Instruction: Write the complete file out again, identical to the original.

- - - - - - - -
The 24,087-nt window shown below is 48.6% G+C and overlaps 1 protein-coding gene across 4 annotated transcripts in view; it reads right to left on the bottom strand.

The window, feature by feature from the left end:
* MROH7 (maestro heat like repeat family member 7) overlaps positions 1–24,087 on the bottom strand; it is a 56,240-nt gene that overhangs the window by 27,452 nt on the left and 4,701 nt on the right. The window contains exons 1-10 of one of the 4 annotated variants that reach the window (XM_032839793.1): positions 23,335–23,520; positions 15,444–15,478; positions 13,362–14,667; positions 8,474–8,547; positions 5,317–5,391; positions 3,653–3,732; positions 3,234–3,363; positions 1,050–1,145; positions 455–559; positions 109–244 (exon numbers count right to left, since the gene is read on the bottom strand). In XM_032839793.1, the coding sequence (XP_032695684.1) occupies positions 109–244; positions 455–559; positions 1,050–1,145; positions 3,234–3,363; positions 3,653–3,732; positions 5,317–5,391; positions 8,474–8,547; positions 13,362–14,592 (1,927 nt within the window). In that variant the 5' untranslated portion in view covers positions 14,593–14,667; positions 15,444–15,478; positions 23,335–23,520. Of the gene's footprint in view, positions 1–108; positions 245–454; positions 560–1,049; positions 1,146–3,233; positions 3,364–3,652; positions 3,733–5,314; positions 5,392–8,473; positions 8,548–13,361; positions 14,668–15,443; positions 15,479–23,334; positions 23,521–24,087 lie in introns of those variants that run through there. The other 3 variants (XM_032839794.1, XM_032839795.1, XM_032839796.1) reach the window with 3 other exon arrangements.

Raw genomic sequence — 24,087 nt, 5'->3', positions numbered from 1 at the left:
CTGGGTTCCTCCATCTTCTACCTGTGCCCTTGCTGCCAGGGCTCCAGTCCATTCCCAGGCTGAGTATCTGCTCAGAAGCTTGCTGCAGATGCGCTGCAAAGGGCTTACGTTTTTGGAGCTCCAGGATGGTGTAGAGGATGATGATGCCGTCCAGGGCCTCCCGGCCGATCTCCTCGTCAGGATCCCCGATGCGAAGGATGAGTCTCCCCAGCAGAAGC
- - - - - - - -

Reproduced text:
The 24,087-nt window shown below is 48.6% G+C and overlaps 1 protein-coding gene across 4 annotated transcripts in view; it reads right to left on the bottom strand.

The window, feature by feature from the left end:
* MROH7 (maestro heat like repeat family member 7) overlaps positions 1–24,087 on the bottom strand; it is a 56,240-nt gene that overhangs the window by 27,452 nt on the left and 4,701 nt on the right. The window contains exons 1-10 of one of the 4 annotated variants that reach the window (XM_032839793.1): positions 23,335–23,520; positions 15,444–15,478; positions 13,362–14,667; positions 8,474–8,547; positions 5,317–5,391; positions 3,653–3,732; positions 3,234–3,363; positions 1,050–1,145; positions 455–559; positions 109–244 (exon numbers count right to left, since the gene is read on the bottom strand). In XM_032839793.1, the coding sequence (XP_032695684.1) occupies positions 109–244; positions 455–559; positions 1,050–1,145; positions 3,234–3,363; positions 3,653–3,732; positions 5,317–5,391; positions 8,474–8,547; positions 13,362–14,592 (1,927 nt within the window). In that variant the 5' untranslated portion in view covers positions 14,593–14,667; positions 15,444–15,478; positions 23,335–23,520. Of the gene's footprint in view, positions 1–108; positions 245–454; positions 560–1,049; positions 1,146–3,233; positions 3,364–3,652; positions 3,733–5,314; positions 5,392–8,473; positions 8,548–13,361; positions 14,668–15,443; positions 15,479–23,334; positions 23,521–24,087 lie in introns of those variants that run through there. The other 3 variants (XM_032839794.1, XM_032839795.1, XM_032839796.1) reach the window with 3 other exon arrangements.

Raw genomic sequence — 24,087 nt, 5'->3', positions numbered from 1 at the left:
CTGGGTTCCTCCATCTTCTACCTGTGCCCTTGCTGCCAGGGCTCCAGTCCATTCCCAGGCTGAGTATCTGCTCAGAAGCTTGCTGCAGATGCGCTGCAAAGGGCTTACGTTTTTGGAGCTCCAGGATGGTGTAGAGGATGATGATGCCGTCCAGGGCCTCCCGGCCGATCTCCTCGTCAGGATCCCCGATGCGAAGGATGAGTCTCCCCAGCAGAAGC